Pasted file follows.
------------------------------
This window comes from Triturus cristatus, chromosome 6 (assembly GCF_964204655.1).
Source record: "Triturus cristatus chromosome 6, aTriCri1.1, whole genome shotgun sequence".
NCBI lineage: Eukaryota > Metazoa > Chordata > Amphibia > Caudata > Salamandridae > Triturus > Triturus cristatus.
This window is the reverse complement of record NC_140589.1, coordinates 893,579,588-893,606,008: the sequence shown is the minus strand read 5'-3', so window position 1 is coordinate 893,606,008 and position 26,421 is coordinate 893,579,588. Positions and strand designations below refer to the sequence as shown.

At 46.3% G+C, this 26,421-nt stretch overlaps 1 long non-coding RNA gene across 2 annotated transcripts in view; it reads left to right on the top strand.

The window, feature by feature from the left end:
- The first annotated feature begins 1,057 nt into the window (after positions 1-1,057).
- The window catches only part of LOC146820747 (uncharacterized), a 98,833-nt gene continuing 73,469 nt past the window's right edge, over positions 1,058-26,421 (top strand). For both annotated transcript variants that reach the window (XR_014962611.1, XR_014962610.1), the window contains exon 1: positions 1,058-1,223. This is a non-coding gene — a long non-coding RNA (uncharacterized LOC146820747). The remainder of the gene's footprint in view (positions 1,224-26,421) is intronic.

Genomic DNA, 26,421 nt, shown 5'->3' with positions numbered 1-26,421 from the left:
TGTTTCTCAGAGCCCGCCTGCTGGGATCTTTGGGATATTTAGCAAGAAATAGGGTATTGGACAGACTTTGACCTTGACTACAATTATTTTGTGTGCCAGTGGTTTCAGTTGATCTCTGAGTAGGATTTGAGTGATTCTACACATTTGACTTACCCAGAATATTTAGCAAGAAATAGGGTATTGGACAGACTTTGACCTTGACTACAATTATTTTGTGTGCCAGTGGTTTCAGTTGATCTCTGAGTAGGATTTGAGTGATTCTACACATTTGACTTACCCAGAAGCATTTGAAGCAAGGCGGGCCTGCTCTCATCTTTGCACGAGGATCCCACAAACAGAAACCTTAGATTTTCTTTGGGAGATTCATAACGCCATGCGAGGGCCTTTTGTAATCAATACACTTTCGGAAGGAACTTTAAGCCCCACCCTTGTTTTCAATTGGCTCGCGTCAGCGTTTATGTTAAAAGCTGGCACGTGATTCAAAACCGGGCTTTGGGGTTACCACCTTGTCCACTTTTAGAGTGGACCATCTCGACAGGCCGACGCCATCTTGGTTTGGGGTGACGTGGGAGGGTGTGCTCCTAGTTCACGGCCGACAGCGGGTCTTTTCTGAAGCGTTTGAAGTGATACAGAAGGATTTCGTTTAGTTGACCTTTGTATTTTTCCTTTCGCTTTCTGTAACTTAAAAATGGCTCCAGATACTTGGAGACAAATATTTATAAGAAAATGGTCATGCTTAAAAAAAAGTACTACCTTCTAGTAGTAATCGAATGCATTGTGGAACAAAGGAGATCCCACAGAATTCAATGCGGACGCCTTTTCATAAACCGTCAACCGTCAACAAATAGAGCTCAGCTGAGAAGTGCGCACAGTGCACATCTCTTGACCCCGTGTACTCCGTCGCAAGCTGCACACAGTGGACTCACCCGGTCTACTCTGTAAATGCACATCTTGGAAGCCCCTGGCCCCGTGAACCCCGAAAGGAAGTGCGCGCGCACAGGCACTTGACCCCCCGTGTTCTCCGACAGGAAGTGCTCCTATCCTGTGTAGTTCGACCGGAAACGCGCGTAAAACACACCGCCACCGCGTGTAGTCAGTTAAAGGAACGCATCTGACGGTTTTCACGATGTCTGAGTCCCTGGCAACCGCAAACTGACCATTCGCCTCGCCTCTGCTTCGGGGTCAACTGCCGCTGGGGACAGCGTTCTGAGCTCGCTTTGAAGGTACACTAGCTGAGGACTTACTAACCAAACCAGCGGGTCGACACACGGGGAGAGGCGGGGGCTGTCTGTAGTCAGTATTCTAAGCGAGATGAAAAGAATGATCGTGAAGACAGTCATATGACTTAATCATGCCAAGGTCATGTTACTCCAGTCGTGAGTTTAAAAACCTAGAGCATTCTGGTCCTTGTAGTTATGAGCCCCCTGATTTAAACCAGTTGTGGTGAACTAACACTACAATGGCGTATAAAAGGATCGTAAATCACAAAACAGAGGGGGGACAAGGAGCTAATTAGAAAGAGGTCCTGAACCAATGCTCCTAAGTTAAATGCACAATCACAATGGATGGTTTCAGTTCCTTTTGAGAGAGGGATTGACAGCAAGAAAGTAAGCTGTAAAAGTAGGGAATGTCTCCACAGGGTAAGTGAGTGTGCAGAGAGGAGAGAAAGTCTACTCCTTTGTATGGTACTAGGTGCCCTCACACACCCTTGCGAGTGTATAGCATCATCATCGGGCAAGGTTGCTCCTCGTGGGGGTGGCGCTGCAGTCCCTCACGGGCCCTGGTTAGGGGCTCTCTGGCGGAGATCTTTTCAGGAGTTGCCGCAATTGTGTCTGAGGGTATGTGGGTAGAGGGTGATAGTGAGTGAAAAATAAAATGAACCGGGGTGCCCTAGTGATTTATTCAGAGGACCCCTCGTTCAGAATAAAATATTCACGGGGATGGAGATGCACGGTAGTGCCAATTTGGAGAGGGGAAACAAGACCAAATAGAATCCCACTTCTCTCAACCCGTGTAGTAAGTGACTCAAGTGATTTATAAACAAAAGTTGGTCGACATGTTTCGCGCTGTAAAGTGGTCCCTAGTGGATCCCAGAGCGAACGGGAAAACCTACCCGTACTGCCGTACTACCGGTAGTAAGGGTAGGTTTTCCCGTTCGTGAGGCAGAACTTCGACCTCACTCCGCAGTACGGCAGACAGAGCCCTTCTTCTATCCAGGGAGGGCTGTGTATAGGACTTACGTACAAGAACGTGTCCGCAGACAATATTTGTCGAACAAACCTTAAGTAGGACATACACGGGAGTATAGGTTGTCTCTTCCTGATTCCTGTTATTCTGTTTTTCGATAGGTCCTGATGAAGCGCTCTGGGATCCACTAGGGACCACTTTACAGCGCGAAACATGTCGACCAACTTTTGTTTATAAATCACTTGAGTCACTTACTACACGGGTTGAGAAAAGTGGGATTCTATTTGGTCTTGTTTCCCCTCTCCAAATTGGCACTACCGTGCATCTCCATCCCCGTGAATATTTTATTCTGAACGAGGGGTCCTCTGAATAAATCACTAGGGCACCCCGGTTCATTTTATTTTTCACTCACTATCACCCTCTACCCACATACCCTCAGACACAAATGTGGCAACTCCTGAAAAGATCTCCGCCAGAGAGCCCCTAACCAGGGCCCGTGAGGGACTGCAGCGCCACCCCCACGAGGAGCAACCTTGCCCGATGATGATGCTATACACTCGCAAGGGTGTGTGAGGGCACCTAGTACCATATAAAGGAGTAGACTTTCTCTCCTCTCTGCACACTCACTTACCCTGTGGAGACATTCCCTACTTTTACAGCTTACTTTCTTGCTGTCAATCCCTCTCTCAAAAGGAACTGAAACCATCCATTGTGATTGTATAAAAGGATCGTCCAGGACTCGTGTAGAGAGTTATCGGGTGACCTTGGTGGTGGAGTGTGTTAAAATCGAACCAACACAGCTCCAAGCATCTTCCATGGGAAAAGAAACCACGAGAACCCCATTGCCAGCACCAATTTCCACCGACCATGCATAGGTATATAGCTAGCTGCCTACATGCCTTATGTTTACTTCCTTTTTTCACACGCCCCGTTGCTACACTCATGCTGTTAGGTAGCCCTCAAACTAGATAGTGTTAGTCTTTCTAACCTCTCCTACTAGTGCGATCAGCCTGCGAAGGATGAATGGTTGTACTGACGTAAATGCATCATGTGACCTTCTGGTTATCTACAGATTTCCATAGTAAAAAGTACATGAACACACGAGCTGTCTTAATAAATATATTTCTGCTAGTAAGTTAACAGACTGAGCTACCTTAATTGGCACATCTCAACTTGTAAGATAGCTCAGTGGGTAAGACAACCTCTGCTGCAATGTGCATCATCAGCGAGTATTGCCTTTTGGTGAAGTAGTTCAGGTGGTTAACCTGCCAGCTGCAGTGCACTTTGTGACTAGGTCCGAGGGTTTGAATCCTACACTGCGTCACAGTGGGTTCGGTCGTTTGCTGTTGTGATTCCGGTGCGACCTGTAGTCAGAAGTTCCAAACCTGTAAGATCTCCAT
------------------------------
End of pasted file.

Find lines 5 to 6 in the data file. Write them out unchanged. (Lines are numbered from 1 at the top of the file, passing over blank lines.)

At 46.3% G+C, this 26,421-nt stretch overlaps 1 long non-coding RNA gene across 2 annotated transcripts in view; it reads left to right on the top strand.

The window, feature by feature from the left end: